Payroll tax vote blocked by Senate leaders. Bad sign?
Payroll tax measure should have been a quick vote, according to some in Congress. But the Senate will not vote on the House's payroll tax cut until they "finish our most immediate concern first," says the Senate minority leader.
Congressional negotiations over a bill extending a payroll tax cut and unemployment benefits can begin as soon as the Senate rejects a version the House approved despite a White House veto threat, the Senate's top Democrat said Wednesday.Skip to next paragraph
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Senate Majority Leader Harry Reid wants his chamber to vote quickly on the House payroll tax bill, which includes Democratic-opposed spending cuts and language speeding work on an oil pipeline, to demonstrate how little support it has in the Senate. That could strengthen his hand in talks with House Speaker John Boehner, R-Ohio, over a compromise.
"The sooner we put this useless partisan charade behind us, the sooner we can negotiate a true bipartisan solution that protects middle-class workers" from a payroll tax increase, said Reid, D-Nev.
But Senate Minority Leader Mitch McConnell, his opposite number, refused Wednesday to let the chamber vote quickly on the House measure. The Kentucky Republican said the Senate should first vote on legislation financing the federal government, because a temporary bill keeping agencies open expires on Saturday, threatening a government shutdown.
"We ought to finish our most immediate concern first," McConnell said, adding that Reid should start negotiating with Boehner on the payroll tax bill immediately.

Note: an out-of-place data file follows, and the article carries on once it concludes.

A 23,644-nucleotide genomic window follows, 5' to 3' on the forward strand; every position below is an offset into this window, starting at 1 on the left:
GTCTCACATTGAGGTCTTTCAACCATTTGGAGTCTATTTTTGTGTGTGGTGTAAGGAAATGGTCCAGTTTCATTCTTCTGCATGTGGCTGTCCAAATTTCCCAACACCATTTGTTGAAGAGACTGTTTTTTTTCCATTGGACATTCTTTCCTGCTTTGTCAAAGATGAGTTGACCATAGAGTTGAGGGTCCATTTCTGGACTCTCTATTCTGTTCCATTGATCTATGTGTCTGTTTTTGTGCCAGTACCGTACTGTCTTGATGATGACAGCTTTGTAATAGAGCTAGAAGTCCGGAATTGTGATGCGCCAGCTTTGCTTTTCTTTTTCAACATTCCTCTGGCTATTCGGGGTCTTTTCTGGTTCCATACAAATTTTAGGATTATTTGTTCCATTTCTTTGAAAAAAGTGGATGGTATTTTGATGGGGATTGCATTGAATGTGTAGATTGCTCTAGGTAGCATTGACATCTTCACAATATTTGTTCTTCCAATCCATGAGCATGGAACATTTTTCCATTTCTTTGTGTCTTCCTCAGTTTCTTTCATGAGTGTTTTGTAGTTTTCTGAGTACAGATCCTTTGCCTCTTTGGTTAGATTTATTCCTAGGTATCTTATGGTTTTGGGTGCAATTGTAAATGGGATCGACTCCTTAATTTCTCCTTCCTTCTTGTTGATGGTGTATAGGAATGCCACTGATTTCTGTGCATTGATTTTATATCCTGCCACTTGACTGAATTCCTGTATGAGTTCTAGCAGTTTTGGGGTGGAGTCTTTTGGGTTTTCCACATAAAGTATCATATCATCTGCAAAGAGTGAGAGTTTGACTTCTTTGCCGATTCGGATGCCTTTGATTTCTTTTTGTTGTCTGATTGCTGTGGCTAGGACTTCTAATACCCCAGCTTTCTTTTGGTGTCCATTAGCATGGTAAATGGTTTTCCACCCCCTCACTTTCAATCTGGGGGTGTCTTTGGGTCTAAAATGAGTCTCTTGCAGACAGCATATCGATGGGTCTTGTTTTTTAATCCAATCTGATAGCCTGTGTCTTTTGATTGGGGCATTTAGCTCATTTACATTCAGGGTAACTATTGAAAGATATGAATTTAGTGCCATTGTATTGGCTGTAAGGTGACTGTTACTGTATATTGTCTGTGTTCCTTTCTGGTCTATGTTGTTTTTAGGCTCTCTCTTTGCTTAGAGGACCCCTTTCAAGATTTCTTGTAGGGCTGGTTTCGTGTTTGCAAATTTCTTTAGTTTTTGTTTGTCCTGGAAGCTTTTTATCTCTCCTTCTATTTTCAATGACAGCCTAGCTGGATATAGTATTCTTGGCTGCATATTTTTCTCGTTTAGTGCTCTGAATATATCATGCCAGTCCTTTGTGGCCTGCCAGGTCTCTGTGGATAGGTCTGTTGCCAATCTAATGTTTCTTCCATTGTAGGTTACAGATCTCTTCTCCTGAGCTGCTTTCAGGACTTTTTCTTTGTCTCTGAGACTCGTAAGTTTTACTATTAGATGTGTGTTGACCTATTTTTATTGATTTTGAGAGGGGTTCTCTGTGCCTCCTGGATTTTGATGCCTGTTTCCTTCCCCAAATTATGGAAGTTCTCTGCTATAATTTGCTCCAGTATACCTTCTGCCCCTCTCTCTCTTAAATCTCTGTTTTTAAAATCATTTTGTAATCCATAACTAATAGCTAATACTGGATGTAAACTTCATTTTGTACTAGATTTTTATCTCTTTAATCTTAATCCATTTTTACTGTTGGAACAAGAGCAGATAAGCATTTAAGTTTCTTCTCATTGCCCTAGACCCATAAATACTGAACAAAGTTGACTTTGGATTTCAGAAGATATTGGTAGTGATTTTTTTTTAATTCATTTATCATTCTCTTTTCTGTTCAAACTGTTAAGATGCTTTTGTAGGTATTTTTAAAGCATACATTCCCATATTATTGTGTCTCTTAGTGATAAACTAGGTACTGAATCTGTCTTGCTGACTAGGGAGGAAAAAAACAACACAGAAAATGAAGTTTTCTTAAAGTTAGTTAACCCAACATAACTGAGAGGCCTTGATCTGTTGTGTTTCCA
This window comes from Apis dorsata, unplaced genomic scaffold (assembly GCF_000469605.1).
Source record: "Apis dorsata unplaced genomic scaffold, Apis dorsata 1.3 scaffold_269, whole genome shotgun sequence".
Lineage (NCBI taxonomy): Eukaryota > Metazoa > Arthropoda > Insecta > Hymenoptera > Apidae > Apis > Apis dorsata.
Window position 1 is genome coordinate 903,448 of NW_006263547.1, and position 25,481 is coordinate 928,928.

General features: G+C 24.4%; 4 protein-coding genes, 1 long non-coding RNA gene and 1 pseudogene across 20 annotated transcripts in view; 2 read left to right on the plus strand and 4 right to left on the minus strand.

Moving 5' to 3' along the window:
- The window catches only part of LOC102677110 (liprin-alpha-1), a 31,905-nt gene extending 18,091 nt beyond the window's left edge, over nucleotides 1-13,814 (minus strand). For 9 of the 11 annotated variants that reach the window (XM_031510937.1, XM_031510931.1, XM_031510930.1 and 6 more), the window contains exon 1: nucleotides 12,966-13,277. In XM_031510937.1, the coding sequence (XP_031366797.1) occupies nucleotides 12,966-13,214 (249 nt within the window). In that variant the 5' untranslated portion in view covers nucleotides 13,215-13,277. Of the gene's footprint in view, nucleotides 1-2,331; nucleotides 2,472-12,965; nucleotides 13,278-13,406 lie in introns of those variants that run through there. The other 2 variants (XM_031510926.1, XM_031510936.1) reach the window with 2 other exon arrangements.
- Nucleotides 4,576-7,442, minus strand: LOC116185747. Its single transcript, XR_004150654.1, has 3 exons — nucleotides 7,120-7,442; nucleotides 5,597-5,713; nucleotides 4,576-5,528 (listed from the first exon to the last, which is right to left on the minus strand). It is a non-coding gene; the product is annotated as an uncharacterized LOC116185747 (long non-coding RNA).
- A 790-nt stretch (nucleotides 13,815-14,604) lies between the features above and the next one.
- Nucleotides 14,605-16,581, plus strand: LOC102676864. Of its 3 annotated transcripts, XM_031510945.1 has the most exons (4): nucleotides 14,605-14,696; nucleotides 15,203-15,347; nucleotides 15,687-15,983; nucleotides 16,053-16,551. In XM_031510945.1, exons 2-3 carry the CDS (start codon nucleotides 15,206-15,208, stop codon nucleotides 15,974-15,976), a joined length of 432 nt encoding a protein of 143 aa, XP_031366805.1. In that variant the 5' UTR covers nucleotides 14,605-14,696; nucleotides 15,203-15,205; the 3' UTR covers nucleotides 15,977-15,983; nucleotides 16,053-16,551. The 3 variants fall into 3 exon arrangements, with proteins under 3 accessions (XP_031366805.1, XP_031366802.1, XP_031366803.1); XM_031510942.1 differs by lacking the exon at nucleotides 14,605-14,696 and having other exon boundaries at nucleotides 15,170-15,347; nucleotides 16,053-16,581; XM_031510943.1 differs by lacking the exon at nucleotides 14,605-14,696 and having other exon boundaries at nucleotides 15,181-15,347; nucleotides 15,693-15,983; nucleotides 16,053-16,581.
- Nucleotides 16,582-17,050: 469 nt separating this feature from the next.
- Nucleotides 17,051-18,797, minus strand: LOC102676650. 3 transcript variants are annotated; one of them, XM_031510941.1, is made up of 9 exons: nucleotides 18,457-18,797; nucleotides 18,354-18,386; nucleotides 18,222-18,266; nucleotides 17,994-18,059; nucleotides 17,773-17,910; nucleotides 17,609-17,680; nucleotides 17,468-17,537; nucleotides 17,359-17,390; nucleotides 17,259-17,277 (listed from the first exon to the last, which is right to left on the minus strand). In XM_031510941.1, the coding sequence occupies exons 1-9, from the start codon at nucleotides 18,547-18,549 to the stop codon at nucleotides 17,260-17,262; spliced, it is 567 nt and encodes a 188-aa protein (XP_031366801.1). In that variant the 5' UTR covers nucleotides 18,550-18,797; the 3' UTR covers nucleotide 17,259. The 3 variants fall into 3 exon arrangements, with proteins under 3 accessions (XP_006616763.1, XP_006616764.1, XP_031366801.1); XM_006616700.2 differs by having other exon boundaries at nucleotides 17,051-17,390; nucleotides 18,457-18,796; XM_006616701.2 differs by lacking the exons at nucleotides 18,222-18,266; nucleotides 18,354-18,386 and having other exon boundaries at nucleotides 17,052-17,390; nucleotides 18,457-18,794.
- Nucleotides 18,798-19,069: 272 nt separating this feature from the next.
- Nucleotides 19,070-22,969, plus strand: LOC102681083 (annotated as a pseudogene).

Reid would not allow a vote on the spending bill. Democrats worry that if Congress passes that measure first, it would ease pressure on Republicans to reach compromise on the payroll tax legislation.
The House payroll tax measure would keep 160 million workers from seeing their payroll tax jump on Jan. 1 from this year's 4.2 percent back to its normal level of 6.2 percent — a $1,000 difference for a family making $50,000.
It would also renew expiring extra benefits for long-term jobless people and head off a cut in doctors' Medicare reimbursements, a reduction that could prompt some to stop seeing elderly patients who use that program.
But it has drawn nearly universal Democratic opposition because it would also force work to begin on the 1,700-mile-long Keystone XL oil pipeline, which President Barack Obama would rather postpone. It would also trim federal spending without forcing the wealthy to contribute as much as Democrats want.
Boehner taunted Senate Democrats Tuesday after the House passed its legislation.
"The Senate can take up our bill, they can pass it, they can amend it, they can move their own bill," he told reporters, standing beside a video clock counting down the seconds until the payroll tax boost that would otherwise occur Jan. 1. "But it is time for the Senate to act. Democrats who run the United States Senate can't continue to hide and sit on the sidelines."
Boehner also said that when the Senate acts, "we'll begin to then take a look at where we can find common ground."